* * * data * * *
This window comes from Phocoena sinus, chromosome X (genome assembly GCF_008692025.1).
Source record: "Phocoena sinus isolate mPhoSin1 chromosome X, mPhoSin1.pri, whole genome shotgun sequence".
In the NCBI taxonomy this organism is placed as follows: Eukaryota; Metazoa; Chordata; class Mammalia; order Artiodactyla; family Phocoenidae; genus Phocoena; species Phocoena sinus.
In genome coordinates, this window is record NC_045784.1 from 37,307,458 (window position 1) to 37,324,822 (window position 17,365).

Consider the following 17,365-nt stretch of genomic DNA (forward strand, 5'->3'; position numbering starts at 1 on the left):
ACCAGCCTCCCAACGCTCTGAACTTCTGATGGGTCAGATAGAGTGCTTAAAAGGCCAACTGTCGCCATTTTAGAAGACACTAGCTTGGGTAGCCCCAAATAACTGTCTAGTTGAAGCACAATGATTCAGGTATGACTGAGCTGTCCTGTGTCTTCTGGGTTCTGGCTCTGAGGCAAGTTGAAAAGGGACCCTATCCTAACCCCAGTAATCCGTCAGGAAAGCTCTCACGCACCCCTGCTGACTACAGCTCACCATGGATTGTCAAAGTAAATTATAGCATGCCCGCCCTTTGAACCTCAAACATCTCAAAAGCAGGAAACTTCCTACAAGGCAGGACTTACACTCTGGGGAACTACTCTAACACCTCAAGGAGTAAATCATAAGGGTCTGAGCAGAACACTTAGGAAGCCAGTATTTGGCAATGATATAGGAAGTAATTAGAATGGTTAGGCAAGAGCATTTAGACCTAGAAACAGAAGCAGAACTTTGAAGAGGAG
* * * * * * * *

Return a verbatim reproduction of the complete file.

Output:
This window comes from Phocoena sinus, chromosome X (genome assembly GCF_008692025.1).
Source record: "Phocoena sinus isolate mPhoSin1 chromosome X, mPhoSin1.pri, whole genome shotgun sequence".
In the NCBI taxonomy this organism is placed as follows: Eukaryota; Metazoa; Chordata; class Mammalia; order Artiodactyla; family Phocoenidae; genus Phocoena; species Phocoena sinus.
In genome coordinates, this window is record NC_045784.1 from 37,307,458 (window position 1) to 37,324,822 (window position 17,365).

Consider the following 17,365-nt stretch of genomic DNA (forward strand, 5'->3'; position numbering starts at 1 on the left):
ACCAGCCTCCCAACGCTCTGAACTTCTGATGGGTCAGATAGAGTGCTTAAAAGGCCAACTGTCGCCATTTTAGAAGACACTAGCTTGGGTAGCCCCAAATAACTGTCTAGTTGAAGCACAATGATTCAGGTATGACTGAGCTGTCCTGTGTCTTCTGGGTTCTGGCTCTGAGGCAAGTTGAAAAGGGACCCTATCCTAACCCCAGTAATCCGTCAGGAAAGCTCTCACGCACCCCTGCTGACTACAGCTCACCATGGATTGTCAAAGTAAATTATAGCATGCCCGCCCTTTGAACCTCAAACATCTCAAAAGCAGGAAACTTCCTACAAGGCAGGACTTACACTCTGGGGAACTACTCTAACACCTCAAGGAGTAAATCATAAGGGTCTGAGCAGAACACTTAGGAAGCCAGTATTTGGCAATGATATAGGAAGTAATTAGAATGGTTAGGCAAGAGCATTTAGACCTAGAAACAGAAGCAGAACTTTGAAGAGGAG